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Free Books » Bonar, Horatius » Light & Truth: Acts and the Larger Epistles

Chapter 80 - 2 Corinthians 5:18-21 - God Beseeching Men Light & Truth: Acts and the Larger Epistles by Bonar, Horatius

Index

The words, "all things are of God," mean evidently, "all these things are of God;" for the apostle is not speaking generally of God being all in all; but of all the things connected with the new creation. These are all of Him, and through Him, and to Him; originating with and carried out by Him. Thus the fountainhead of the new creation is like that of the Old, in God. The plan, the means, the execution, the consummation, are entirely divine.

This new creation lies at the foundation of our relationship to God; it is something very thorough and decided; a divine process; a being "in Christ"; a passing away of old things; a making all things new.

How is this begun and carried out? By reconciliation. How is this reconciliation carried out? By an embassy of peace direct from God himself. On what does this embassy base itself? On substitution,—"the just for the unjust."

I. The reconciliation. The beginning of our new relation is bringing us into peace with Himself. Distance, alienation, enmity, condemnation,—these are the main features of our natural condition. God proceeds to reverse all these; bringing us nigh; removing the estrangement and enmity; setting us free from the condemnation. In this we have the renewal of our unfallen state of holy friendship, as well as closer and dearer intimacy. Separation from God is to be exchanged for union; nearness for distance; love for wrath; forgiveness for condemnation. God and the sinner are made one; the prodigal leaves the far country; restored to his Father's arms and his Father's house. All past variances are forgotten; the quarrel is removed; the friendship cemented, sealed, secured forever. All God's love pours into the sinner; all his love pours into God. It is not the reconciliation of Joseph and his brethren, in which the latter still felt doubtful of the perpetuity of their brother's favor; it is complete and absolute; perfect love casting out fear. Nor is it the reconciliation of David to Absalom, in which the latter, though forgiven his offence, had to dwell at a distance, and saw not the king's face; it is reconciliation which brings the alienated one into the city, and presence, and palace of the King. It is complete and eternal.

II. The embassy. The ambassador is one who has himself been reconciled; neither an angel, who does not need reconciliation, and therefore could not tell out all its meaning and love; nor an unreconciled man, who has never tasted the blessedness, and therefore cannot speak of what he knows, nor point to himself as one who is a specimen of reconciling love. But a reconciled man,—"All these things are of God, who hath reconciled us to Himself." Having reconciled them personally to Himself He commits to them the "word," "ministry," of reconciliation; constituting them His ambassadors, and sending them out on their embassy. Mark here, then:

(1.) The word of reconciliation. It is, "that God was in Christ reconciling the world unto Himself, not imputing their trespasses unto them." This is the gospel or good news of God's free pardon, or non-imputation of sin, and forgiving love.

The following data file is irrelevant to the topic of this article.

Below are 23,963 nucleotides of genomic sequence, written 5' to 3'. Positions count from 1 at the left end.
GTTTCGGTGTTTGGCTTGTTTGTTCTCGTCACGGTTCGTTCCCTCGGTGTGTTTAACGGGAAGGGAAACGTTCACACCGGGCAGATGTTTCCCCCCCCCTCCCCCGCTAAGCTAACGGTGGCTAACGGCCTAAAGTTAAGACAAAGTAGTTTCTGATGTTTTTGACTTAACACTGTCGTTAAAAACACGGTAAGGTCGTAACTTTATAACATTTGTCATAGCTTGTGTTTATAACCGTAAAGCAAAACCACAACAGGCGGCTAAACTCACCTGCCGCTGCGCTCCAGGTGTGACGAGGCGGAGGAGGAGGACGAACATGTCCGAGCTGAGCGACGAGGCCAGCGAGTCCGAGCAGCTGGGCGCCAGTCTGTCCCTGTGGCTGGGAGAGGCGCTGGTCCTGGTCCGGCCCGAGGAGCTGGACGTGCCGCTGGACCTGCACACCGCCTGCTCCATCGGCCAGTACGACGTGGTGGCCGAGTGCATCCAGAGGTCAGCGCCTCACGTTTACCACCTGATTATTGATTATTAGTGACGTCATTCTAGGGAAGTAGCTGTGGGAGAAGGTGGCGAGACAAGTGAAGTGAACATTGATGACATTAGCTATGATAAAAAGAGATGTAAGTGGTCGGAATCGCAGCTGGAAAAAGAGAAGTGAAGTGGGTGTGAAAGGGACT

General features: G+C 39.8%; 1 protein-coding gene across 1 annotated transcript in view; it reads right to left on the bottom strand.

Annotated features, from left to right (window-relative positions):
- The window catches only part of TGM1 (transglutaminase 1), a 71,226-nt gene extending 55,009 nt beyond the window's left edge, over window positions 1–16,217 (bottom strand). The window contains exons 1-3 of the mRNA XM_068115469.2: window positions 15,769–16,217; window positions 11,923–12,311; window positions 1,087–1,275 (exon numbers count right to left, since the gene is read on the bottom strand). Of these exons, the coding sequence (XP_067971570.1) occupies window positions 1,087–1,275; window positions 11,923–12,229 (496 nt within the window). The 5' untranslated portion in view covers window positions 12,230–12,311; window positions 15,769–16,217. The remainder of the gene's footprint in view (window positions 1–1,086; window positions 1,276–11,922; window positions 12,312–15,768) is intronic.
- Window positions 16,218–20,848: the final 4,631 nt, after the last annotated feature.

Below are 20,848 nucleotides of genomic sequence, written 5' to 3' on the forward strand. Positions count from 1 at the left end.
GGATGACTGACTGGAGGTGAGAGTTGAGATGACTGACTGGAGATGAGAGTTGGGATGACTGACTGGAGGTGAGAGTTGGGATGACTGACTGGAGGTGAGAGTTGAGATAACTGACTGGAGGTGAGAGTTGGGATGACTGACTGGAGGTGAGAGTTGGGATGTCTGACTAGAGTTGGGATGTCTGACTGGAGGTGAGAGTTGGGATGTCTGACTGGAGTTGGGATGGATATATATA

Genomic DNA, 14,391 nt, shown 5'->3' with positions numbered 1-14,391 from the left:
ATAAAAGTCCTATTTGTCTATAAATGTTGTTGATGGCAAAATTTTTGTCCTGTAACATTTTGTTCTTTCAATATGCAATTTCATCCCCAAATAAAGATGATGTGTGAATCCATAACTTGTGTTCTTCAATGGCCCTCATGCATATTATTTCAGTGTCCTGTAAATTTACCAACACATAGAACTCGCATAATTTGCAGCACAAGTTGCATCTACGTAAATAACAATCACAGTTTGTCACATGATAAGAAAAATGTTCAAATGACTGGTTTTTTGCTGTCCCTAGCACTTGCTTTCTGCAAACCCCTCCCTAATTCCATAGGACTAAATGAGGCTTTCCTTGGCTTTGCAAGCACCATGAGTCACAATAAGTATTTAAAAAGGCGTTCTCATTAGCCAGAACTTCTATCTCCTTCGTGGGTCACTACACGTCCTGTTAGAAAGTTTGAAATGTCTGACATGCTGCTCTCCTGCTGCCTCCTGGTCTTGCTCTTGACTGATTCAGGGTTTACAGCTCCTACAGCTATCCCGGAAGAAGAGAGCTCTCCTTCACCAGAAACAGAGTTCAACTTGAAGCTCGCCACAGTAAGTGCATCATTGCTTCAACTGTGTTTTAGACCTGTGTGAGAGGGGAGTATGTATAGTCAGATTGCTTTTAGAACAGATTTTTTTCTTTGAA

(2.) The ministry of reconciliation. That is the office of dispensing the pardon. Pharaoh would send out the good news of the plenty in the storehouse of Egypt; and announce that it was to be got through and from Joseph. So does God as to the fullness of Christ.

(3.) The footing of the ambassador. He is an ambassador for Christ. He speaks in Christ's name and with Christ's authority, telling of Him, and saying what Christ would say were He here.

(4.) The manner of approaching the alienated sinner. Not by command or threat, but by entreaty and exhortation, for such is the force of the words, "As though God did exhort and entreat you by us, we pray you." What earnestness of pleading do these words imply! What depth of desire for the accomplishment of the reconciliation and of longing for their welfare! What gentleness, what patience, what perseverance! On bended knee, like a suppliant before a king, the apostle makes his suit to the sinner!

(5.) The identification of God and Christ with the ambassador, in this entreaty. He intimates that it is not so much he who is speaking as God; it is God who is exhorting; it is not the voice of a fellow man but of God. He intimates also that the Son as well as the Father is in all this: "We pray men in Christ's stead." The expression denotes two things: (1) that he is representing Christ; (2) that he is serving him. And the words, " Be ye reconciled to God," sound like a quotation; as if Christ had given him this very message; and as if it were meant that we should regard them as Christ's own words, no less literally than, "Come unto me." This, then, is God's exhortation, and Christ's prayer or entreaty to the sons of men, "the world." It is our message, with which we are to go up to every man, "Be thou reconciled to God"; a personal message, as personal to each as if he were the only man upon the earth.

(II.) The Substitution. We do not enter on this, but simply point to it as the basis of all reconciliation, without which it would be vain to approach a sinner; for it must be a righteous reconciliation if it is to effect anything at all. We preach Christ the Sin bearer; and pointing to His cross, we pray men in His name, "Be ye reconciled to God."